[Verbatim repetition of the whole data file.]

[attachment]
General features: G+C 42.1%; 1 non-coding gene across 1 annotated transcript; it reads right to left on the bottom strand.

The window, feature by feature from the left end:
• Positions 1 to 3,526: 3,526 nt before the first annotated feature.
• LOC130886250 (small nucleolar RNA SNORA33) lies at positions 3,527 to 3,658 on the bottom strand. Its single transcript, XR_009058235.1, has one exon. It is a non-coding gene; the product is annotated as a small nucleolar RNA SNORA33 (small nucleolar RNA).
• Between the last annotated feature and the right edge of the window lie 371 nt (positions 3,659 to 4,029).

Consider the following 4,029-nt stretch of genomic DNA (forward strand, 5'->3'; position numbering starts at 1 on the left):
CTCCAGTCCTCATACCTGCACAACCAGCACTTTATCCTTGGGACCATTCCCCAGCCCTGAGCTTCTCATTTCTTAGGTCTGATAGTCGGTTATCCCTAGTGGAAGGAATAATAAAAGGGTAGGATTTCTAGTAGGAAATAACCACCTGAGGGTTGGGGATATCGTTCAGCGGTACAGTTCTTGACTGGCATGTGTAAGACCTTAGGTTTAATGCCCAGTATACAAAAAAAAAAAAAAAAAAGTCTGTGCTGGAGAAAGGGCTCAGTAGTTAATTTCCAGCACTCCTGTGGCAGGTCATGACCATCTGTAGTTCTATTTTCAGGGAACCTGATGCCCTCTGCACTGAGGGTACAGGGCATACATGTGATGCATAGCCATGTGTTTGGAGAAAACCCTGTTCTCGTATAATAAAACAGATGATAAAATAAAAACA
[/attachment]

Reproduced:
General features: G+C 42.1%; 1 non-coding gene across 1 annotated transcript; it reads right to left on the bottom strand.

The window, feature by feature from the left end:
• Positions 1 to 3,526: 3,526 nt before the first annotated feature.
• LOC130886250 (small nucleolar RNA SNORA33) lies at positions 3,527 to 3,658 on the bottom strand. Its single transcript, XR_009058235.1, has one exon. It is a non-coding gene; the product is annotated as a small nucleolar RNA SNORA33 (small nucleolar RNA).
• Between the last annotated feature and the right edge of the window lie 371 nt (positions 3,659 to 4,029).

Consider the following 4,029-nt stretch of genomic DNA (forward strand, 5'->3'; position numbering starts at 1 on the left):
CTCCAGTCCTCATACCTGCACAACCAGCACTTTATCCTTGGGACCATTCCCCAGCCCTGAGCTTCTCATTTCTTAGGTCTGATAGTCGGTTATCCCTAGTGGAAGGAATAATAAAAGGGTAGGATTTCTAGTAGGAAATAACCACCTGAGGGTTGGGGATATCGTTCAGCGGTACAGTTCTTGACTGGCATGTGTAAGACCTTAGGTTTAATGCCCAGTATACAAAAAAAAAAAAAAAAAAGTCTGTGCTGGAGAAAGGGCTCAGTAGTTAATTTCCAGCACTCCTGTGGCAGGTCATGACCATCTGTAGTTCTATTTTCAGGGAACCTGATGCCCTCTGCACTGAGGGTACAGGGCATACATGTGATGCATAGCCATGTGTTTGGAGAAAACCCTGTTCTCGTATAATAAAACAGATGATAAAATAAAAACA